The Lies They Tell About Black Liberation

Women perform a drill with Black Panther Party flags. (Courtesy of Pirkle Jones and Ruth-Marion Baruch)

Last night, Stanley Nelson’s documentary, The Black Panthers: Vanguard of the Revolution, premiered on PBS’s Independent Lens. Many tuned in to watch and Black Twitter certainly had a lot to say. Most of this information has been available to us all for years, though not mainstream, but revisiting this history will never not be emotionally traumatic for me and others who are particularly sensitive to issues of injustice.

Worf at one of the Enterprise’s consoles (PC: CBS Television Distribution)

Still, by the end of the film, I found myself thinking of Lieutenant Worf, a Klingon Starfleet officer played by Michael Dorn in Star Trek: The Next Generation. Worf is, in my opinion, the most nuanced character in the entire series, balancing an amalgam of his Klingon heritage, the epitome of machismo, oppressive patriarchy, grit, and honor, with his personable human upbringing. For much of the series, Worf is forced to hold onto a secret that progressively eats him up inside. A rival publicly accuses his father of being a traitor to their entire race and, though Worf, his brother and Captain Picard all know this to be false, because of the politics of the Klingon High Council, they are all placed in a position of having to allow this lie to flourish to preserve the integrity and future of the Klingon homeland all at the expense of Worf’s bloodline. I display my Trekkie fandom not to digress from the original topic at hand, but to illustrate an important parallel. Eventually, Worf is exonerated as the lie is exposed, his honor is restored and the ostracization by his people ceases. So, last night when, for the first time, an honest accounting of The Black Panther Party was broadcasted on national television for the world to see, it felt as if a similarly heavy burden was finally lifted.

A protest at a Black Panther rally. (Courtesy of Pirkle Jones and Ruth-Marion Baruch)

See, for years, there has been a long-held and widely believed misperception by too many Americans that the Black Panthers were domestic terrorists hellbent on destroying communities and themselves. This misinformation was systematically woven into the retelling of any history regarding the Black Panthers when not summarily erased entirely from American history books. There’s no question that the U.S. government had a hand in this fiction as it was a direct function of the counterintelligence programs managed at the time, by the FBI and local law enforcement departments, to discredit this movement of black empowerment and liberation.

This decades long continuum of lies and specific erasure of one of the most substantive movements in U.S. history birthed a veil of dishonor to cast over those who organized with and supported the Black Panthers and their revolutionary social justice activities. This preconceived veil of dishonor was also slung over the Black Lives Matter movement as we echo visions of the past in this generation’s version of righteous militancy, community organizing, and defiant protest against police brutality and overzealous policing and a perpetually dubious criminal justice system that fails to acknowledge, respect and treat black bodies fairly or even equally in comparison to white counterparts. I don’t need to recount the many disparaging remarks by political elites and others about Black Lives Matter because you’ve probably heard them, just as the elders whom were active with the Black Panthers also received their own slander.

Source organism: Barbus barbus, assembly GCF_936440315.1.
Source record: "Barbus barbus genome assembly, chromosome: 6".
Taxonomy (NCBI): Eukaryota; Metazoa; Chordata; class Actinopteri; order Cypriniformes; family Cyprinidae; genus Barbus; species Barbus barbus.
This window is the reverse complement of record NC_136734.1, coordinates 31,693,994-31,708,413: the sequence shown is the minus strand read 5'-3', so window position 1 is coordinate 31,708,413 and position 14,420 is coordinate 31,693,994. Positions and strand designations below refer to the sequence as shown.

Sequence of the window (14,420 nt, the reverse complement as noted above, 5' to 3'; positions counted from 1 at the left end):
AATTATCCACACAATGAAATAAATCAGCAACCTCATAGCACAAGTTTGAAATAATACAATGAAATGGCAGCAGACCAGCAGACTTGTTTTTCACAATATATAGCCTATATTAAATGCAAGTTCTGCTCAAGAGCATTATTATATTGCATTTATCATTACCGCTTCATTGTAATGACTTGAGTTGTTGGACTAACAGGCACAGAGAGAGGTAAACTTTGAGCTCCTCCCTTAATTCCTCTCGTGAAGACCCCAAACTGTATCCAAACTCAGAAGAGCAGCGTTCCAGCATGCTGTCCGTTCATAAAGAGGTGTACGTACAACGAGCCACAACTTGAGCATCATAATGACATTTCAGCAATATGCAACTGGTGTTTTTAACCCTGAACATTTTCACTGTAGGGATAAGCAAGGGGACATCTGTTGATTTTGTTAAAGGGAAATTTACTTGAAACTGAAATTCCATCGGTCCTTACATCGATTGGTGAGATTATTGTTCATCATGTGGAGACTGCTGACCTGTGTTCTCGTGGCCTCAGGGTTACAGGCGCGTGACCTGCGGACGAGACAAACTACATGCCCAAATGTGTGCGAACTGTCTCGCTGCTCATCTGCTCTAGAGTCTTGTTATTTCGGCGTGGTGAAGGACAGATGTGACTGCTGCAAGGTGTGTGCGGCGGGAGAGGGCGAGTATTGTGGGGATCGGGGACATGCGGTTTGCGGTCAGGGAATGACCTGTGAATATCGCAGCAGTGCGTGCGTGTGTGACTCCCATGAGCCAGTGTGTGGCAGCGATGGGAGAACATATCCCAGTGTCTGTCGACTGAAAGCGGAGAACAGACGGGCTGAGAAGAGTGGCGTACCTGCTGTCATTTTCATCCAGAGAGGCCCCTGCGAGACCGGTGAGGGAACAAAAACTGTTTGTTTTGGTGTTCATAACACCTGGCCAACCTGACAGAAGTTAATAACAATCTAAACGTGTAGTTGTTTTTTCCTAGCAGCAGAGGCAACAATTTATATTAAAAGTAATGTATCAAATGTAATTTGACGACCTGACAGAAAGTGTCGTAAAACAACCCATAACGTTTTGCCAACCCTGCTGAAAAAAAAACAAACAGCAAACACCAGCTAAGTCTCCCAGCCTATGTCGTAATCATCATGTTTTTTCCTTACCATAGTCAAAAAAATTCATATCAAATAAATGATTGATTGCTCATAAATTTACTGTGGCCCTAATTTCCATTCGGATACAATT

Oakland, California (PC: CNN)
New York, New York (PC: CNN)
Seattle, Washington (PC: AP)

History repeats itself. From Oakland to Brooklyn, the slayings of civilians by those in authority continue today as do the challenges to them, but what is propagated today is negativity towards those whom have the audacity to raise up their hands in self-defense against their oppressors. I say, “No more.” This veil of dishonor is not ours, it is theirs. The dishonor is in a culture and system of domestic policing that finds its normalcy in the destruction of over a thousand American lives every year, routinely imagines and employs foundationally racist police tactics which ignore the rights, privileges and benefits afforded to all citizens by the U.S. Constitution, the supreme law of the land, allows children to starve, bars every day people from participating in democracy, and the list goes on and on. These are the types of issues sociopolitical organizations, such as The Black Panther Party for Self-Defense and Black Lives Matter, advocate and that we must continue to stand tall for. Even if these organizations and movements fall apart, we can carry the spirit of them within ourselves. We owe it to our ancestors of the past and we owe it to our children of the future. We are not any more dangerous than our oppressors. We are not animals. We deserve freedom, justice, and peace.

“We want land, bread, housing, education, clothing, justice, peace.”
— Phyllis J. Jackson, Former Black Panther Party member, reciting the 10 Point Program

We must not allow our stories to be perverted and warped any longer and to do that we must win our battles for justice, equality and freedom as the old adage warns, “History is written by the victors.”

Watch the documentary online until March 18, 2016 on PBS.

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